Lingering showers should end soon and areas of fog will erode as the afternoon progresses. Highs today will be very conditional on how much clearing and sunshine we see in the coming hours, they could go well into the 50s.

A round of rain will be likely tonight and then Friday morning as a cold front moves through the state. In its wake tomorrow, the sun comes out and while initially mild, temperatures will drop later in the day.

For the weekend… accumulating snow (perhaps plowable for some), appears more likely than less likely given the latest model trends. The timeline remains the same: snow starts after sunset Saturday and is done/over by the time it rises Sunday. A storm track closer to Southern New England could mean a transition to rain for the shoreline. There is still a lot of uncertainty to the track and potential accumulations, more today at 5 on Eyewitness News!

Next week, we’re still on track for a pretty impressive warming trend - but with the milder air will also come chances for rain...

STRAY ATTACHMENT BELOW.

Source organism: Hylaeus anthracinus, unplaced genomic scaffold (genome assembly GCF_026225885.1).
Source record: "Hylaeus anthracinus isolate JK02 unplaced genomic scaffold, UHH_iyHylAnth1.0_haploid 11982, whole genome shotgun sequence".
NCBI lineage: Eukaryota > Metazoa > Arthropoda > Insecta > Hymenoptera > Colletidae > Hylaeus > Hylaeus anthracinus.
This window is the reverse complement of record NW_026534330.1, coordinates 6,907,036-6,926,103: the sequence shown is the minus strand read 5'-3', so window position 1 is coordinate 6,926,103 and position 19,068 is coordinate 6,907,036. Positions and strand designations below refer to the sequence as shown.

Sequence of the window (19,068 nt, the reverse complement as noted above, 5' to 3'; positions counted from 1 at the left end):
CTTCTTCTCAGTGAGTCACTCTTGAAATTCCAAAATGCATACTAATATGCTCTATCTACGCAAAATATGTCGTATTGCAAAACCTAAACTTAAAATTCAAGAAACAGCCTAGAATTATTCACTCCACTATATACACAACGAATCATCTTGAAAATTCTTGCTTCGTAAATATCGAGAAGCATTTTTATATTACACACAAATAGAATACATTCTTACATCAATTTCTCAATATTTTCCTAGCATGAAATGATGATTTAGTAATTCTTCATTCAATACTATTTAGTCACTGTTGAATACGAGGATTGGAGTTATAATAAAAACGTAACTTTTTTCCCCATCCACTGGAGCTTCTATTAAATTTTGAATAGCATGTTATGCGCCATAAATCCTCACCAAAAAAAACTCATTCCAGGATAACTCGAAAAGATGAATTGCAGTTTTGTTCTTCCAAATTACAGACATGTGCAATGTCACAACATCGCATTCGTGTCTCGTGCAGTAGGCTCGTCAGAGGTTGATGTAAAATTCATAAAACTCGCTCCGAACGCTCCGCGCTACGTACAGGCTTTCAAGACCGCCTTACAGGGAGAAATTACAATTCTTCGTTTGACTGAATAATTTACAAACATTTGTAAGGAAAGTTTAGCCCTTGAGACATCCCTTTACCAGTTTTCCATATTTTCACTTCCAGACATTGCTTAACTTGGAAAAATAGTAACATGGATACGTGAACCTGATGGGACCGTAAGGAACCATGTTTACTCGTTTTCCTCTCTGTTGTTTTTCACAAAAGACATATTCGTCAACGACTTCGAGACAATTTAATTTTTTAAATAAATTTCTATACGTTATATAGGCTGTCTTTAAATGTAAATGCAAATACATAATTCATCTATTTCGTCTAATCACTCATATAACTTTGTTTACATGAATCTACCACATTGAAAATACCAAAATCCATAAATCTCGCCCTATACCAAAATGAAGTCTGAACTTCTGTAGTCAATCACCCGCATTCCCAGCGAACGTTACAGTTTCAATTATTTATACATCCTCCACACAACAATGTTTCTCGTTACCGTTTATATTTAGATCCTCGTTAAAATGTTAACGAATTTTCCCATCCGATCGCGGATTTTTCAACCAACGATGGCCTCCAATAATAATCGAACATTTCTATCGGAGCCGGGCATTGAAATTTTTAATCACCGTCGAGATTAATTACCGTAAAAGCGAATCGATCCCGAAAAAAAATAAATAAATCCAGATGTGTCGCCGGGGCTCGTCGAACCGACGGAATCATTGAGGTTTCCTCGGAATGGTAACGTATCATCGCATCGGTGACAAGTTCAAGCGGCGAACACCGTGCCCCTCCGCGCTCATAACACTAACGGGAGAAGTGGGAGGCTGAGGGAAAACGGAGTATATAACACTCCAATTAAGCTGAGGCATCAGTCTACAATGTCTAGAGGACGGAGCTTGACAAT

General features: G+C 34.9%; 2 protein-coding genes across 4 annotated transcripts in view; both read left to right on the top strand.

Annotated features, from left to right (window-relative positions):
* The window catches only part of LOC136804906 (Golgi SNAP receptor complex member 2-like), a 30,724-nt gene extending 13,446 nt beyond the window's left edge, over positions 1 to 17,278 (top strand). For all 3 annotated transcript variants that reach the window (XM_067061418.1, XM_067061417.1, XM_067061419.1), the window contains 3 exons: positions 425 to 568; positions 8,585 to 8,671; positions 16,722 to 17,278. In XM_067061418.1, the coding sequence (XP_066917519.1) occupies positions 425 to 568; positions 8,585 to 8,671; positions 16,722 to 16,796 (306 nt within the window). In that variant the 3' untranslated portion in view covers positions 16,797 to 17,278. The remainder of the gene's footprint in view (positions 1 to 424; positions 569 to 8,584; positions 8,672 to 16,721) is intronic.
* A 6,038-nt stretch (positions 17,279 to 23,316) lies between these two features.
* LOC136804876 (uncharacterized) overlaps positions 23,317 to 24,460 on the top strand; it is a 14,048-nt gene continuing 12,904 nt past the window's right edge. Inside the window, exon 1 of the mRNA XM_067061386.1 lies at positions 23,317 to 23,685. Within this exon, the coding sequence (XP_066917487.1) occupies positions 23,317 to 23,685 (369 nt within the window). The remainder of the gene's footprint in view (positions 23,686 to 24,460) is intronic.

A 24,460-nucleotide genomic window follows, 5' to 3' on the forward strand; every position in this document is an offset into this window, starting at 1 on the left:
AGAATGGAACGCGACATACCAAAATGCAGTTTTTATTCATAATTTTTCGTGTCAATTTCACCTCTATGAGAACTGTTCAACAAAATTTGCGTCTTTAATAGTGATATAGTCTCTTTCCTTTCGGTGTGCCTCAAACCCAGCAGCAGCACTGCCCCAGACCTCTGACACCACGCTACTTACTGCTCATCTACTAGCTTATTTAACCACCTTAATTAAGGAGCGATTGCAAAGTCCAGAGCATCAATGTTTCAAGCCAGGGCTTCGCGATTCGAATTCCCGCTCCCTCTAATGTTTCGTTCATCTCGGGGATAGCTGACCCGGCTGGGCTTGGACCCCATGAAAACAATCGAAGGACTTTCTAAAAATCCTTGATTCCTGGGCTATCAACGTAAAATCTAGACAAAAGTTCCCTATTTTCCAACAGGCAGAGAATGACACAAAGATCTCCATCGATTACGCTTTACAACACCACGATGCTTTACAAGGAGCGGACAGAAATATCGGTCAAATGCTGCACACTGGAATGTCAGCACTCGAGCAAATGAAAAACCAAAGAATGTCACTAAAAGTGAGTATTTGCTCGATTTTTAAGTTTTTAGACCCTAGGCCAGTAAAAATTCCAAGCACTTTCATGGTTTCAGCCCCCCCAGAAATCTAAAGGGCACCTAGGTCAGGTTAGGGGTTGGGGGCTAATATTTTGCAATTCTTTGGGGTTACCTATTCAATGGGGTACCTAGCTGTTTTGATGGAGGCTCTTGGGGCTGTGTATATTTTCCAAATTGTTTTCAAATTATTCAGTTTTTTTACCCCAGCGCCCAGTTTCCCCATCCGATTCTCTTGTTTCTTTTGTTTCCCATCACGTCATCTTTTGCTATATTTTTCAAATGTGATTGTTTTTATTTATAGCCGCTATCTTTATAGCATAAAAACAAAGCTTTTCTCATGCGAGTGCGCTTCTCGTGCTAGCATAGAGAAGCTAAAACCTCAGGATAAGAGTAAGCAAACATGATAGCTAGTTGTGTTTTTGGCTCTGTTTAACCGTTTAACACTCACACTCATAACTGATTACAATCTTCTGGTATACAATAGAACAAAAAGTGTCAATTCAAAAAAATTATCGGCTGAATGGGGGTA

Meteorologist Mark Dixon ------------------------------------------------GOOD MORNING…We are now halfway through the month of February and so far, it has been a wet and slightly warmer than normal month. The average temperatures at Bradley International through yesterday, the 14th, is 29.0 degrees, which is 0.7” above normal. We’ve had a lot of rain in the first 2 weeks. Total precipitation (including rain and the water equivalent of snow and ice) is 3.20”, which is 1.78” above normal. However, we’ve only had 2.4” of snow, which is 3.7” below normal.A disturbance in the upper wind flow moved through CT this morning from the west. The sky right now is cloudy as scattered showers continue to make their way out of the state. For the most part, temperatures are above freezing, which means roads are wet, not icy.TODAY…Once the showers move out, we'll dry out nicely today. Plus, it will feel like spring! There will be just enough sunshine to send temperatures rising through the 50s. We might even have a shot at 60 degrees, which is the normal high for April 13th for the Greater Hartford Area.Another, somewhat stronger disturbance will move into the Northeast tonight. More clouds and more showers will move into the state. However, temperatures will remain well above freezing throughout the night. In fact, overnight lows will be in the 40s.FRIDAY…A cold front will sweep across the state tomorrow. Before the front arrives, temperatures will peak in the 50s. Showers are likely in the morning then the sky will become partly sunny in the afternoon. A strong northwest wind will develop during the afternoon and temperatures will begin to drop. Temperatures will fall into the 30s tomorrow evening and the wind could gust to 40 mph! Tomorrow night will be blustery and much colder with lows 15-25. The wind will subside by late tomorrow night as the center of high pressure moves into Southern New England. SNOW POSSIBLE THIS WEEKEND…Saturday will be a cold, but quiet day. The sky will be sunny in the morning then clouds will overspread the state toward evening. Highs will be in the 30s and the wind will be light. Many guidance models are forecasting accumulating snow Saturday night. However, it is still too early to predict snowfall totals since everything depends on the exact track of a quick moving coastal storm. We will get more specific with a snowfall forecast later today and tomorrow. Snow is expected to end by dawn Sunday. Sunday will turn out to be a nice day with partly sunny skies, a northwesterly breeze, and highs in the 40s. Fortunately, the air moving in on the heels of the storm will not be all that cold. The mercury will dip into the 20s Sunday night.BIG CHANGES NEXT WEEK…Monday looks good. High pressure will be centered over New England Monday morning. Therefore, we expect sunny skies and light winds. However, clouds will overspread the state during the afternoon in advance of the next storm. Temperatures will likely reach the 40s. A warm front will spread rain into the state Monday evening. Overnight lows will be near 40 degrees.There is the potential for very mild weather by Tuesday. With a storm track to our north we may be solidly in the warm air sector. For now, we are forecasting highs near 60 degrees Tuesday, but it could be warmer. Even with limited sunshine and a few showers, Tuesday will be unseasonably mild.The forecast for Wednesday is tricky. The European Model keeps Connecticut in the warm sector while the GFS has the boundary between cold air and warm air stretched across Southern New England. If the European Model is correct, highs Wednesday will be in the 60s to near 70 degrees! However, if the front settles to the south of Connecticut and if we get into a northerly flow, Wednesday will be much cooler. Stay tuned!THE ANNIVERSARY OF BLIZZARD CHARLOTTE…It was on February 8th and 9th in 2013 when Blizzard Charlotte slammed the state with record breaking snowfall! Snow began on the morning of the 8th and it didn’t end until the morning of February 9th. During the evening of the 8th snow fell at the rate of 4”/hr. and there were numerous reports of lightning and thunder. Charlotte was a record breaking snowstorm for Bridgeport with a grand total of 30”. It was the second biggest snowstorm on record for the Greater Hartford Area with a total of 22.3”. Hamden hit the jackpot with 40” and Ansonia was buried under 36”. The blizzard set an all-time Connecticut 24 hour snowfall record!JANUARY 2018…January went into the record books as a slightly colder than normal month with above normal precipitation. The average temperature at Bradley International Airport will come in at 25.2 degrees, which is 0.9 degrees colder than normal. We had 3.86” of precipitation, which is 0.63” above normal. This includes rain plus the water equivalent of snow and ice. Snowfall for the month was 13.7”, which is 1.4” above normal.January started out very cold with sub-freezing temperatures the first 8 days. This was part of a lengthy deep freeze that began on Christmas Day and it lasted 2 weeks! The temperature reached a record high of 60 degrees on the 12th, and a record tying 59 degrees on the 13th. The record warmth came with a heavy rainstorm. The deep freeze followed by a warm, heavy rain led to flooding and major ice jams on some of the state’s streams and rivers, like the Housatonic and Connecticut River.The highest temperature for the month was 60 degrees on the 12th and the lowest temperature was 9 below zero on the 7th. The mercury dipped below zero on 4 days during the first week of January.Chief Meteorologist Bruce DePrest with Scot Haney“Copyright 2018 WFSB (Meredith Corporation). All rights reserved”